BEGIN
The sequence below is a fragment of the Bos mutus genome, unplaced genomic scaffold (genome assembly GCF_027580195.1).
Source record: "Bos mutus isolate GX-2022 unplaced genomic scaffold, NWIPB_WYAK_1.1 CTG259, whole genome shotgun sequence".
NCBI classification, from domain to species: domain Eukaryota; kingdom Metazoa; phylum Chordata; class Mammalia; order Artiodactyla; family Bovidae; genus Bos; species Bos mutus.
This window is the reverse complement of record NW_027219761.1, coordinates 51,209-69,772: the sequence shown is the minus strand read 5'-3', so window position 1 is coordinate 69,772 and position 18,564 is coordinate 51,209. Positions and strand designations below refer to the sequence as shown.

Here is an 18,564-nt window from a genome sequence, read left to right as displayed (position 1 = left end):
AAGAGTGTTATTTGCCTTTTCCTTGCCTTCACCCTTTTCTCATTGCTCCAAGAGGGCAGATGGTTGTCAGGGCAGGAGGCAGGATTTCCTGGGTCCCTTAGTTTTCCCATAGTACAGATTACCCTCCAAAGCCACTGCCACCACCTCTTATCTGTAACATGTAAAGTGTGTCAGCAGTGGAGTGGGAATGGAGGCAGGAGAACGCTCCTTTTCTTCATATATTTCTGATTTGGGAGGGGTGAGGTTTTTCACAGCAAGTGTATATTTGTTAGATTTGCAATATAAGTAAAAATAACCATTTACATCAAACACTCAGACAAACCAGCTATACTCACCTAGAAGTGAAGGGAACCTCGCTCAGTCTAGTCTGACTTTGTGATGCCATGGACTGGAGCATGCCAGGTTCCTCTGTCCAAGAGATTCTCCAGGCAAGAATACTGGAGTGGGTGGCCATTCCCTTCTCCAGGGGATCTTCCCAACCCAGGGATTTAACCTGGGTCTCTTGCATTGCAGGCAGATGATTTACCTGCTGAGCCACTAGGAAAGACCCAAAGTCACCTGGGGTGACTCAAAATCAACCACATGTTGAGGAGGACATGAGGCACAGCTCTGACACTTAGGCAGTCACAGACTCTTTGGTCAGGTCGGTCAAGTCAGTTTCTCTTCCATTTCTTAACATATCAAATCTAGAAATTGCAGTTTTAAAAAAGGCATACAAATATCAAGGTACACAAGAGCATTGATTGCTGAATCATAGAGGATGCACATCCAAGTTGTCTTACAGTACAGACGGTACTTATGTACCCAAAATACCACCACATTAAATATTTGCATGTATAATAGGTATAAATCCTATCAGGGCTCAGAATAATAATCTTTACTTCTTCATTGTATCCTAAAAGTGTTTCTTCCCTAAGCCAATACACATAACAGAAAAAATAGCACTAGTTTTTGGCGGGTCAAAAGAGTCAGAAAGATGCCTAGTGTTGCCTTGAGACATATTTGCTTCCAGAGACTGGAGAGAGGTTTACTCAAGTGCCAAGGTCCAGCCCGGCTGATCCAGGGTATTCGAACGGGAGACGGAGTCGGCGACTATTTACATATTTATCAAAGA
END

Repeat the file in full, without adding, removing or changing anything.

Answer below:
The sequence below is a fragment of the Bos mutus genome, unplaced genomic scaffold (genome assembly GCF_027580195.1).
Source record: "Bos mutus isolate GX-2022 unplaced genomic scaffold, NWIPB_WYAK_1.1 CTG259, whole genome shotgun sequence".
NCBI classification, from domain to species: domain Eukaryota; kingdom Metazoa; phylum Chordata; class Mammalia; order Artiodactyla; family Bovidae; genus Bos; species Bos mutus.
This window is the reverse complement of record NW_027219761.1, coordinates 51,209-69,772: the sequence shown is the minus strand read 5'-3', so window position 1 is coordinate 69,772 and position 18,564 is coordinate 51,209. Positions and strand designations below refer to the sequence as shown.

Here is an 18,564-nt window from a genome sequence, read left to right as displayed (position 1 = left end):
AAGAGTGTTATTTGCCTTTTCCTTGCCTTCACCCTTTTCTCATTGCTCCAAGAGGGCAGATGGTTGTCAGGGCAGGAGGCAGGATTTCCTGGGTCCCTTAGTTTTCCCATAGTACAGATTACCCTCCAAAGCCACTGCCACCACCTCTTATCTGTAACATGTAAAGTGTGTCAGCAGTGGAGTGGGAATGGAGGCAGGAGAACGCTCCTTTTCTTCATATATTTCTGATTTGGGAGGGGTGAGGTTTTTCACAGCAAGTGTATATTTGTTAGATTTGCAATATAAGTAAAAATAACCATTTACATCAAACACTCAGACAAACCAGCTATACTCACCTAGAAGTGAAGGGAACCTCGCTCAGTCTAGTCTGACTTTGTGATGCCATGGACTGGAGCATGCCAGGTTCCTCTGTCCAAGAGATTCTCCAGGCAAGAATACTGGAGTGGGTGGCCATTCCCTTCTCCAGGGGATCTTCCCAACCCAGGGATTTAACCTGGGTCTCTTGCATTGCAGGCAGATGATTTACCTGCTGAGCCACTAGGAAAGACCCAAAGTCACCTGGGGTGACTCAAAATCAACCACATGTTGAGGAGGACATGAGGCACAGCTCTGACACTTAGGCAGTCACAGACTCTTTGGTCAGGTCGGTCAAGTCAGTTTCTCTTCCATTTCTTAACATATCAAATCTAGAAATTGCAGTTTTAAAAAAGGCATACAAATATCAAGGTACACAAGAGCATTGATTGCTGAATCATAGAGGATGCACATCCAAGTTGTCTTACAGTACAGACGGTACTTATGTACCCAAAATACCACCACATTAAATATTTGCATGTATAATAGGTATAAATCCTATCAGGGCTCAGAATAATAATCTTTACTTCTTCATTGTATCCTAAAAGTGTTTCTTCCCTAAGCCAATACACATAACAGAAAAAATAGCACTAGTTTTTGGCGGGTCAAAAGAGTCAGAAAGATGCCTAGTGTTGCCTTGAGACATATTTGCTTCCAGAGACTGGAGAGAGGTTTACTCAAGTGCCAAGGTCCAGCCCGGCTGATCCAGGGTATTCGAACGGGAGACGGAGTCGGCGACTATTTACATATTTATCAAAGA